Michelangelo Merisi da Caravaggio (1571-1610), often short Caravaggio after his hometown, was an Italian Baroque painter, whose large religious works portrayed saints and other biblical figures as ordinary people.
Though these paintings were controversial in the church, the wealthy purchased them for their drama, their spectacular technical accomplishment, their startling originality, and even their brazen homoeroticism. In his private life he is notorious for adventures with both men and women. He cruises the taverns and often has mix-ups with the police. Finally, in 1606 he is accused of murder and flees to Rome, where he dies of a fever before a pardon from the pope can reach him.
"The painters then in Rome were greatly taken by this novelty, and the young ones particularly gathered around him, praised him as the unique imitator of nature, and looked on his work as miracles. They outdid each other in imitating his works, undressing their models and raising their lights." óGiovanni Pietro Bellori, 1672.
It would be hard to overestimate the impact that Caravaggio's innovations had upon painters of his generation and the generations that followed. His gritty realism, his choice of models, his theatrical lighting, his "night paintings" the rich passages of still life, his eye for color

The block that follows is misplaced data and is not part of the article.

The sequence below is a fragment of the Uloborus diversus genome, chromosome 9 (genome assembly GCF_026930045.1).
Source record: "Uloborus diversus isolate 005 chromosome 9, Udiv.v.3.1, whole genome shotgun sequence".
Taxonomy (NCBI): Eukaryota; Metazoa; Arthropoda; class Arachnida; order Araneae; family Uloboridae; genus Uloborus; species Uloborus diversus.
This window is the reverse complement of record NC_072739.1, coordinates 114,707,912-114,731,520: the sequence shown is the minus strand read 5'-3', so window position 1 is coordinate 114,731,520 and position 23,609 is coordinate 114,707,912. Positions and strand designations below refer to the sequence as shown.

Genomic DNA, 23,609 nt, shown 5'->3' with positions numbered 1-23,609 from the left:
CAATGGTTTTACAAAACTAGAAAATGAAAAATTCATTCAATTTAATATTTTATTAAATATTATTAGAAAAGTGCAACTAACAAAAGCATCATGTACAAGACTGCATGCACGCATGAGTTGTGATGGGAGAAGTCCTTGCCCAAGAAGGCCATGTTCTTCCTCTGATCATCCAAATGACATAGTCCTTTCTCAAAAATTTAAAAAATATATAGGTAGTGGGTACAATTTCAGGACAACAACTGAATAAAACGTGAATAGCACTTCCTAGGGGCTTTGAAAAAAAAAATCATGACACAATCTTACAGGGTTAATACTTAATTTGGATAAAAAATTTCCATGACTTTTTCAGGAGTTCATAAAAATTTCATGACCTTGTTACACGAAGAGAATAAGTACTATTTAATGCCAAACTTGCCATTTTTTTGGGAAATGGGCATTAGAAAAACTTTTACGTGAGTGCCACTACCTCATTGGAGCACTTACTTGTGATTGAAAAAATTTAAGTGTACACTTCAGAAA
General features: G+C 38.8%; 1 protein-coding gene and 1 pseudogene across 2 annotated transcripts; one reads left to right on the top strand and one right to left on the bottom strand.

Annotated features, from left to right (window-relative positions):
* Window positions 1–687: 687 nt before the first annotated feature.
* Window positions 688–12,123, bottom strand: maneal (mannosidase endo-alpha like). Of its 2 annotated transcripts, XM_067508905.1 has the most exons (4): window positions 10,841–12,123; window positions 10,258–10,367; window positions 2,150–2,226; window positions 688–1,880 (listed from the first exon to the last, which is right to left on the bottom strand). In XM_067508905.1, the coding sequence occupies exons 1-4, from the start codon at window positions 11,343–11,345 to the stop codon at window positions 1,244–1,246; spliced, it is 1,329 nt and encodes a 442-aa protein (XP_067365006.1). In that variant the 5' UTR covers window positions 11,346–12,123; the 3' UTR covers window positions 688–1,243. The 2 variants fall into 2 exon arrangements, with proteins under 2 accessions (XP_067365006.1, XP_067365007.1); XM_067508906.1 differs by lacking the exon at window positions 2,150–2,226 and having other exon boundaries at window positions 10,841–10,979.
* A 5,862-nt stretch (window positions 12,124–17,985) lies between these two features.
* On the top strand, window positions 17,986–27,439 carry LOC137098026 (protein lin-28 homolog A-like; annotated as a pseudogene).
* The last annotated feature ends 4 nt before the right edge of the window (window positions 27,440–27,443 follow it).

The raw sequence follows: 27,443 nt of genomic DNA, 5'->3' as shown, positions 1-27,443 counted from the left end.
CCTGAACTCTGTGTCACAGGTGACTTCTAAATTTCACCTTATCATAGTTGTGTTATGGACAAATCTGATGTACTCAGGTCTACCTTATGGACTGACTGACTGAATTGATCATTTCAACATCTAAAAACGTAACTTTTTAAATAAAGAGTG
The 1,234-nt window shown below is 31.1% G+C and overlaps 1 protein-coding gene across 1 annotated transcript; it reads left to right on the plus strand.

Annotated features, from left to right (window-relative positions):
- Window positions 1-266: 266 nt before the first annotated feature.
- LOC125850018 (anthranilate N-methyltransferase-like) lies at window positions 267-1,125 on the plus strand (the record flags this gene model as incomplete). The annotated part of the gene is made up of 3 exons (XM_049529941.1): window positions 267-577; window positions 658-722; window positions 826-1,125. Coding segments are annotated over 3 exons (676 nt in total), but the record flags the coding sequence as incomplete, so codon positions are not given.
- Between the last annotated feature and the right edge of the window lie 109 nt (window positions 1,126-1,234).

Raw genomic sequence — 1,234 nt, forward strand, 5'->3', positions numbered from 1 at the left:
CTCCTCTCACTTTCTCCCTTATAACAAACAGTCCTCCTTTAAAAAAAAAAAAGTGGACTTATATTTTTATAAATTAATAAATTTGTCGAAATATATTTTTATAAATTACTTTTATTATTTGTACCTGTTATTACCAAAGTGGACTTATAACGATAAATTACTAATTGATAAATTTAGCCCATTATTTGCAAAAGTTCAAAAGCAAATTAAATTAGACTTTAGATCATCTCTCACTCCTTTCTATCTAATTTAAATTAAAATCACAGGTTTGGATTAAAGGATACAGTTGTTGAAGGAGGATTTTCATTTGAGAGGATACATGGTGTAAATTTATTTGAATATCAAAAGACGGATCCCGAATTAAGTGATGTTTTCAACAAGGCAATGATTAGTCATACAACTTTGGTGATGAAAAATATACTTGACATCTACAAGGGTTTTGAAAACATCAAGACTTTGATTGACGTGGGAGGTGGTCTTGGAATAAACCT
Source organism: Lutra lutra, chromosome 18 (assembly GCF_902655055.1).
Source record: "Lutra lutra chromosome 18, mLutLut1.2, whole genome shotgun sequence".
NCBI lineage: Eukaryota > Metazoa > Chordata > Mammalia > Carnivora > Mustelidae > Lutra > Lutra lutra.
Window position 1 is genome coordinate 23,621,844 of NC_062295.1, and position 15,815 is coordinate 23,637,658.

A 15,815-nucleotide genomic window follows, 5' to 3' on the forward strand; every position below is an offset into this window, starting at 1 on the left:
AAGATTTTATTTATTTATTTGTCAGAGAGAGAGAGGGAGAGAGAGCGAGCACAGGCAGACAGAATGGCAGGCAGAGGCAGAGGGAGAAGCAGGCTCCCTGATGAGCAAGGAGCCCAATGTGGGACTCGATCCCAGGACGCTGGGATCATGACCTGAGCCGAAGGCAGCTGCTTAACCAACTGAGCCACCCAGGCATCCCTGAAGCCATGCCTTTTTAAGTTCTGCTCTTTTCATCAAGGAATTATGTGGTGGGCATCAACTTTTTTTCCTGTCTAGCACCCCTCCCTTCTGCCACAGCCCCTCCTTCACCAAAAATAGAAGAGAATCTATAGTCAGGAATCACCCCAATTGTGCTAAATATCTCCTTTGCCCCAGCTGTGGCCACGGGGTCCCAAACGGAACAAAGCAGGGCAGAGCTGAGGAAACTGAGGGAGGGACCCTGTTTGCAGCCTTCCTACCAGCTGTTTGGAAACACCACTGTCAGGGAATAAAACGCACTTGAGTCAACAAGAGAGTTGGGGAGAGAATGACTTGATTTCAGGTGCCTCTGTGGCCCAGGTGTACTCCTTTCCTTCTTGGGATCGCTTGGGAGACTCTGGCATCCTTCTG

A short list of artists who owe much to his stylistic breakthroughs would have to include Orazio Gentileschi and his daughter Artemisia Gentileschi, Georges de La Tour, Ribera.
A group of Catholic artists from Utrecht, the "Utrecht Caravaggisti" travelled to Rome as students in the first years of the 17th century and were profoundly influenced by the work of Caravaggio, as Bellori describes. On their return to the north this trend had a short-lived but intense development in the 1620s among painters like Hendrick ter Brugghen, Gerrit van Honthorst Andries Both and Dirck van Baburen. In the following generation less intense effects of Caravaggio can be traced even in Rubens, Vermeer, Rembrandt, and Velazquez, who likely saw his work during his various sojourns in Italy.
In modern times, contemporary painters like the Norwegian Odd Nerdrum and the Romanian Tibor Csernus make no secret of their attempts to emulate and update his work. Perhaps no single artist in the entire Western canon, outside of Giotto and Massacio, had so much influence beyond his time.